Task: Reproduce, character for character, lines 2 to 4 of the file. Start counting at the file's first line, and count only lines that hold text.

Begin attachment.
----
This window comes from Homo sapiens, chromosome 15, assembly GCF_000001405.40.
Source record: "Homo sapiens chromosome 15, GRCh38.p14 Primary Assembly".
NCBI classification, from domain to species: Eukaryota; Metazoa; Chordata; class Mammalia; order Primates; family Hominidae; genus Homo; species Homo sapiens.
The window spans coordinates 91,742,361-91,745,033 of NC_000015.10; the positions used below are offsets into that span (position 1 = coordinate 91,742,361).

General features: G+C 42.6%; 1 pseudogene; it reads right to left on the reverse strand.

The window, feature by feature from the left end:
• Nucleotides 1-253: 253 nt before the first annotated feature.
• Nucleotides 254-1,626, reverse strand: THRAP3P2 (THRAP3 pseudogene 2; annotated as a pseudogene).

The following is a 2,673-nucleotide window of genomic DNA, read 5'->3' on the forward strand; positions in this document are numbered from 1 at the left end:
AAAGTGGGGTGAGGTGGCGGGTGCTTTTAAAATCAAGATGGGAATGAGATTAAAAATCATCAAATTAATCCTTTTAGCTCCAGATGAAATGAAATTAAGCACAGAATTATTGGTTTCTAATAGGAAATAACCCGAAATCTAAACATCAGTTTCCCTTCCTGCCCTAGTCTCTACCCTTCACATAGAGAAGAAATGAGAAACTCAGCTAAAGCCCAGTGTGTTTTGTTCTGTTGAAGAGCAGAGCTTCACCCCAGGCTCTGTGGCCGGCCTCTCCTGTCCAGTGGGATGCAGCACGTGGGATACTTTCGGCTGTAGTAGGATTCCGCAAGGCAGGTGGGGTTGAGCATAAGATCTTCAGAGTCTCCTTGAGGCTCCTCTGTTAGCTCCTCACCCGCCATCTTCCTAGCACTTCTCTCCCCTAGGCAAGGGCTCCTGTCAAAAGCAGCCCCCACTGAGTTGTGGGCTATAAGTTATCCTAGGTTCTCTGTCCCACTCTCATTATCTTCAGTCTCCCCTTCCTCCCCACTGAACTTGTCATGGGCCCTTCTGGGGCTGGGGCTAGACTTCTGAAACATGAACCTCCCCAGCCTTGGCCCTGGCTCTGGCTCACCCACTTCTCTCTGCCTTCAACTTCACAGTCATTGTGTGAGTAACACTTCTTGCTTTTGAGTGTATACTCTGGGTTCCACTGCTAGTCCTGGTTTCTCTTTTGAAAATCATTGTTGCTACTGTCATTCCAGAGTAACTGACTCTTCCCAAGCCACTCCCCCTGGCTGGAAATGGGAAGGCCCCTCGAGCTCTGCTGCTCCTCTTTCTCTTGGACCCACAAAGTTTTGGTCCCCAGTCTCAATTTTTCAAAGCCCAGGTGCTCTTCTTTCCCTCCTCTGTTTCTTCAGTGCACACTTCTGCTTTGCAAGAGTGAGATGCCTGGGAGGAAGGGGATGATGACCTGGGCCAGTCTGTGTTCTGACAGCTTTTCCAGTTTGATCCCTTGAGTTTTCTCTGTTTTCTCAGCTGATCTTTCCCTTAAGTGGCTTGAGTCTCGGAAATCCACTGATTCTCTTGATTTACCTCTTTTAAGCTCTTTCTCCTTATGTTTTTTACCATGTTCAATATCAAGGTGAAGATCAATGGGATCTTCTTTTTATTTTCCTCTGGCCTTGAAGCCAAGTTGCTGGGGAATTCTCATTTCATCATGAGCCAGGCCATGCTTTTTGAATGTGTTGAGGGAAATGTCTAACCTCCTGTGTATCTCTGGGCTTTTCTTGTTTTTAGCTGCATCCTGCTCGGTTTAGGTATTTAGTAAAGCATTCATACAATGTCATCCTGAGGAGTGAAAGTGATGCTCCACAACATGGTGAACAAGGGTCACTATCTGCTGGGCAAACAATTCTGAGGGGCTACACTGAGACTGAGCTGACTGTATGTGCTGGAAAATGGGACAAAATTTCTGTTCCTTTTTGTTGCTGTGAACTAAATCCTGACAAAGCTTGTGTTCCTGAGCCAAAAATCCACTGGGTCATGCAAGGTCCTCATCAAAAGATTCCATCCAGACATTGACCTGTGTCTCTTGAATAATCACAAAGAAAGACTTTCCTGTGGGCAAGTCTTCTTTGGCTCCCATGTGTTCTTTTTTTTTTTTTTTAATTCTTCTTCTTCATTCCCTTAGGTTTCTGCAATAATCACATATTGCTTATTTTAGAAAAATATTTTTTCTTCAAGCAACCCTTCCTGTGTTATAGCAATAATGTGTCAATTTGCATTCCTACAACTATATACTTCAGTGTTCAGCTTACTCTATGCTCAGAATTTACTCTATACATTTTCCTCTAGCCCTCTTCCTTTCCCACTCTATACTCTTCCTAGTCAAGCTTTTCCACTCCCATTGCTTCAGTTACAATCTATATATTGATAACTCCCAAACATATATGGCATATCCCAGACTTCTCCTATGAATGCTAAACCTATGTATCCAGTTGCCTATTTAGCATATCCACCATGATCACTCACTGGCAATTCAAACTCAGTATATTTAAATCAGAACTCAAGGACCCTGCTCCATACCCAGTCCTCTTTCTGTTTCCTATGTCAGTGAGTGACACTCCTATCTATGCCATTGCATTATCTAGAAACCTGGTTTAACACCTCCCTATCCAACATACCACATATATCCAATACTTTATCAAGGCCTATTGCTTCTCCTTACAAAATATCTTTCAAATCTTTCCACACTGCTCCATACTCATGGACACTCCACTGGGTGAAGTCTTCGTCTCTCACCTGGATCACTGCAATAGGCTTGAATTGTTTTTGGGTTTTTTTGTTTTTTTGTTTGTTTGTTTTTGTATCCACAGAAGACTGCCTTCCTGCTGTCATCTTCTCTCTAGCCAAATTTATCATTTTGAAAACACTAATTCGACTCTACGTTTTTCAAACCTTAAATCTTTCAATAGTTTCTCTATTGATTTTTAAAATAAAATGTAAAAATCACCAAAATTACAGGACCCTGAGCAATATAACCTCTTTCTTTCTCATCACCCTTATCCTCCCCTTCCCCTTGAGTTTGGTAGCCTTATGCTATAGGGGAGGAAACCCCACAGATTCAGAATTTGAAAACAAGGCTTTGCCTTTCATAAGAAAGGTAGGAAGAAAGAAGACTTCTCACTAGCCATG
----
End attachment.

Source record: "Homo sapiens chromosome 15, GRCh38.p14 Primary Assembly".
NCBI classification, from domain to species: Eukaryota; Metazoa; Chordata; class Mammalia; order Primates; family Hominidae; genus Homo; species Homo sapiens.
The window spans coordinates 91,742,361-91,745,033 of NC_000015.10; the positions used below are offsets into that span (position 1 = coordinate 91,742,361).